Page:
Anyway, I really do like this recording a lot, in general. It's actually the first recording of the piece ever made, from I think 1935 (I don't have the CD box on me at the moment), and it sounds very much like a product of its time, complete with terrible sound quality and beautiful tone. Fischer is a Romantic, but not of the sort who would try to schmaltz up Bach and turn him into Chopin; instead he plays the pieces straightforwardly but with a luminescence that I can only describe as "mystical." Unsurprisingly, then, the pieces he gets the most out of are the ones he can play tenderly and with a slight glow of unreality -- the C# Major Prelude, the F# Major Fugue, the B Major Prelude. When he tries to be lively and virtuosic, it sometimes dissolves into mild chaos (the Bb Major Prelude), and when he tries to be stately and intense, he sometimes comes off as heavy-handed (the G Minor Fugue). Still, it's a recording of the WTC Book I that I can enjoy pretty much all of, and that alone is something special. I still want to get a few more recordings and compile an ideal Well-Tempered Clavier from each pianist's best movements, but who knows when I'll have time to do that.

Anyway, I tend to prefer Book II of The Well-Tempered Clavier to Book I, so in a sense I feel like I'm just waiting for the really juicy stuff around the corner. I'm sure I'm doing the piece an injustice by thinking that way, but I can't help it, especially because I'm anxious to get this project moving again now that I'm only very busy rather than maniacally busy. And I can say that there are a few pieces in Book I that feel formulaic, which was my original reason for preferring Book II. This is especially true of the G Minor Prelude and Fugue, which, actually, were the pieces that originally led me to that conclusion. Still, there's a lot of great stuff here, and since I have a habit of starting at the beginning even though the piece is too long to really listen to in a single sitting, I've never gotten to know a lot of the great stuff that's towards the end.

Which brings me to another thing I want to talk about in this post: a weird experience I just had with the B Minor Fugue, the very last piece in the Book. There are a few factors that accidentally combined to make this happen:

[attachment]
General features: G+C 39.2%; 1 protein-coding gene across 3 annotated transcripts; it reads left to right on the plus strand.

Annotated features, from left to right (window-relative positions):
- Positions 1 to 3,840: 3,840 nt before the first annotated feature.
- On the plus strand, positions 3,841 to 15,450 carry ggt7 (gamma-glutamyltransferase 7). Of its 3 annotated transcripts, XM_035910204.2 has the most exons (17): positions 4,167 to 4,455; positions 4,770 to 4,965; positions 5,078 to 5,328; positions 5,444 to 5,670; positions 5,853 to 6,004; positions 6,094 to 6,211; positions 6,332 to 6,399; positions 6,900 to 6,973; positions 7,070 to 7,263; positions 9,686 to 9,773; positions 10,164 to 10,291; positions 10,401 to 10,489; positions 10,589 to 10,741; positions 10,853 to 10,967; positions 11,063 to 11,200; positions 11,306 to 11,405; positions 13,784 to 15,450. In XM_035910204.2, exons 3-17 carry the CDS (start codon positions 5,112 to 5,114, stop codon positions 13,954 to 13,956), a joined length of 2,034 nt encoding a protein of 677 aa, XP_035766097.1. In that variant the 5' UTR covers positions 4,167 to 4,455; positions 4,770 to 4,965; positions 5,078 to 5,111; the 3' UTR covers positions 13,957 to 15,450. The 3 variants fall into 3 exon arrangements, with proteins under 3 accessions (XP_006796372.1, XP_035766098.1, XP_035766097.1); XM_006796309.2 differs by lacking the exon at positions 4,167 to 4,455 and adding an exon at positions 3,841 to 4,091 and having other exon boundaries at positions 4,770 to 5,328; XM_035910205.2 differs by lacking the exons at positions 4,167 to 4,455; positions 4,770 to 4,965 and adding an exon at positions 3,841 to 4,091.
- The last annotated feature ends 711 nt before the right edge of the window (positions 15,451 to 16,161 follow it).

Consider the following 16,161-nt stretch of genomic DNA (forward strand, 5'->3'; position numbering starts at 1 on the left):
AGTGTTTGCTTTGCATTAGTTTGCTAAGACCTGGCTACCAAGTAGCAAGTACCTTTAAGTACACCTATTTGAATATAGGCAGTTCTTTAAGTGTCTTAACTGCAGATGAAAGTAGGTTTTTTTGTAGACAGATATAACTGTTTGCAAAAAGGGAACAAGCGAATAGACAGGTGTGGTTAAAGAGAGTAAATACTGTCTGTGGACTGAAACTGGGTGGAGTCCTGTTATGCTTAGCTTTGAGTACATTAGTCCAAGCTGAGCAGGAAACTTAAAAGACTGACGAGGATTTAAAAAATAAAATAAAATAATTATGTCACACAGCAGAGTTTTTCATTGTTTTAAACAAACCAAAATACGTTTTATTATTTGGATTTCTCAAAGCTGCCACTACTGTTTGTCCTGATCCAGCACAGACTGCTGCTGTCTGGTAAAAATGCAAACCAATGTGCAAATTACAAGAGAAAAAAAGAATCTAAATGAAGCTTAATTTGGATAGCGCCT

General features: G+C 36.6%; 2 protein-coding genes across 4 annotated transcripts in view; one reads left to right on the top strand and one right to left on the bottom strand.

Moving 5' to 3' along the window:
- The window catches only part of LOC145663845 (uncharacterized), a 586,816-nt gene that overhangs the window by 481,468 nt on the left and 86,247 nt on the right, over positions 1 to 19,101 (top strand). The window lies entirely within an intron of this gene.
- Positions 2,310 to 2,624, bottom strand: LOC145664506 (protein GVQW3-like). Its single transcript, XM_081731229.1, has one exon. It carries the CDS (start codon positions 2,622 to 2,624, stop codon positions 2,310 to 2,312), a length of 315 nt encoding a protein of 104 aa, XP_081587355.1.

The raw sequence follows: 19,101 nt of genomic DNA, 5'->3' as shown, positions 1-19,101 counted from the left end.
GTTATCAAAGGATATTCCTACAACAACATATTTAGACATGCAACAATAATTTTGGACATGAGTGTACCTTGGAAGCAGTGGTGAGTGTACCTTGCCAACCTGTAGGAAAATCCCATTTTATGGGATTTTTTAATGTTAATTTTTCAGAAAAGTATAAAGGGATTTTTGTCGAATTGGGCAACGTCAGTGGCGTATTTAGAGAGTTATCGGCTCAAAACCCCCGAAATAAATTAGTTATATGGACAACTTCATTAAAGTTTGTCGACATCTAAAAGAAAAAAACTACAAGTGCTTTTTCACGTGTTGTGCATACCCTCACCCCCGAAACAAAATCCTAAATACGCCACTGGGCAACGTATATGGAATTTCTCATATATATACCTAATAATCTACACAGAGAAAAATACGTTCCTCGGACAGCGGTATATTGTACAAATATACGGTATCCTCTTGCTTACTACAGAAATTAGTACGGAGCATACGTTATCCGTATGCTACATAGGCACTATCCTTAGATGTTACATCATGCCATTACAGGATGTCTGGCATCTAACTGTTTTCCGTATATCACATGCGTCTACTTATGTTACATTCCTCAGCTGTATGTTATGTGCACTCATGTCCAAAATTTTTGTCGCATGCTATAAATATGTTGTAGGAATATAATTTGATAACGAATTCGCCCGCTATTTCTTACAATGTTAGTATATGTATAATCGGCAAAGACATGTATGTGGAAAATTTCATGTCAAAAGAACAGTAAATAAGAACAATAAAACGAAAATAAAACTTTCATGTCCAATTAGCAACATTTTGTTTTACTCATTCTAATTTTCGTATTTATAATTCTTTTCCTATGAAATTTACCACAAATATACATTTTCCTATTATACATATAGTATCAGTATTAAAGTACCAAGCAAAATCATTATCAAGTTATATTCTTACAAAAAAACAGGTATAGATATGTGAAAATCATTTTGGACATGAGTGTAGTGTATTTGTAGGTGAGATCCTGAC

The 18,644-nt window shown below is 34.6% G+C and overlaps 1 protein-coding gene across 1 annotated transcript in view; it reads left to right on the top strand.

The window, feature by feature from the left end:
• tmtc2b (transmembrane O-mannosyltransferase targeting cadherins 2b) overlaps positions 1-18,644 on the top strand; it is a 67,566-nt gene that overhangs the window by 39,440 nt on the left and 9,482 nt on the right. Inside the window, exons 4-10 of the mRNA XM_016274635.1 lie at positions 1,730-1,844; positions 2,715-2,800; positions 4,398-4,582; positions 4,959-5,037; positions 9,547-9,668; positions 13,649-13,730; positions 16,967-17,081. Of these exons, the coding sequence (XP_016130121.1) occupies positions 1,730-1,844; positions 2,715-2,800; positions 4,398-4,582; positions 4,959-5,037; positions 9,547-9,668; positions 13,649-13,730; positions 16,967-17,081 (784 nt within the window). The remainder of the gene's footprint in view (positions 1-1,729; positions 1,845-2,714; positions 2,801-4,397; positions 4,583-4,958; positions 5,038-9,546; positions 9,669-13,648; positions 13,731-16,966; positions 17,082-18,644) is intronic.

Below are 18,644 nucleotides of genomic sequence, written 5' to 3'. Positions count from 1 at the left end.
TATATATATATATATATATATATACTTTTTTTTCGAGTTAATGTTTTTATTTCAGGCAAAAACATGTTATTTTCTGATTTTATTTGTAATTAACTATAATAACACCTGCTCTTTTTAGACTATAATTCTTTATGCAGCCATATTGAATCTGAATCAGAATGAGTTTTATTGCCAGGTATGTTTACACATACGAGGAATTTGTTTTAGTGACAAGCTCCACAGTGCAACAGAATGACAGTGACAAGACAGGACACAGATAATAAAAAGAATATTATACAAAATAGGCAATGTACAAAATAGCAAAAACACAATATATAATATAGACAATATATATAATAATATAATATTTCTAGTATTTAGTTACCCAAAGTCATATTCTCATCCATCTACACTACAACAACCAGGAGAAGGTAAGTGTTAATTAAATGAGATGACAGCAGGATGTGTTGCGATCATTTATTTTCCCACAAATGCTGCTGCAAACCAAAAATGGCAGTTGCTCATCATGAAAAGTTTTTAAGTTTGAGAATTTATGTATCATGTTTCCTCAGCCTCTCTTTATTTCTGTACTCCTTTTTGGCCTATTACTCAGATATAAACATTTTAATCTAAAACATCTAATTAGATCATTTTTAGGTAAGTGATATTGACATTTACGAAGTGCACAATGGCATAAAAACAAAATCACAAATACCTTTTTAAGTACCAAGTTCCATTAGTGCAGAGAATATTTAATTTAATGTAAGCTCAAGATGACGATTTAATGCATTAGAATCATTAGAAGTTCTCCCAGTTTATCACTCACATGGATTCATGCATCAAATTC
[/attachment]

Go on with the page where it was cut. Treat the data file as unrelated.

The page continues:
1. There's a recurring passage in the fugue in which the lower parts drop out, leaving just two, in dialogue, in the ethereal high register. This is nearly identical to a moment in the fugue from Beethoven's Op. 131 String Quartet -- not only does the texture drop out in the same way, but if I'm remembering right, the two higher parts play the same exact melody. I assume this is not a coincidence (and I've written before about Bach pieces that Beethoven seems to have been paying deliberate homage to).
2. This is one of two very early 20th-century piano recordings I've listened to extensively. The other is Artur Schnabel's recording of the late Beethoven piano sonatas. Schnabel shares both Fischer's luminous tone and his occasional sloppiness (actually, Schnabel is much sloppier), and the recording quality is similarly bad.
3. Because Fischer is of the generation he is, he has no qualms about occasionally doubling Bach's left-hand parts at the octave. He does this at one point in the B Major fugue, resulting in a texture that's pretty similar to that of the fugue in Beethoven's Op. 110 Piano Sonata.

Add up 1, 2 and 3, and what do you get? No, not 6! You get me feeling very strongly for a moment like I was actually listening to Beethoven. Kind of a strange experience, but a beautiful one.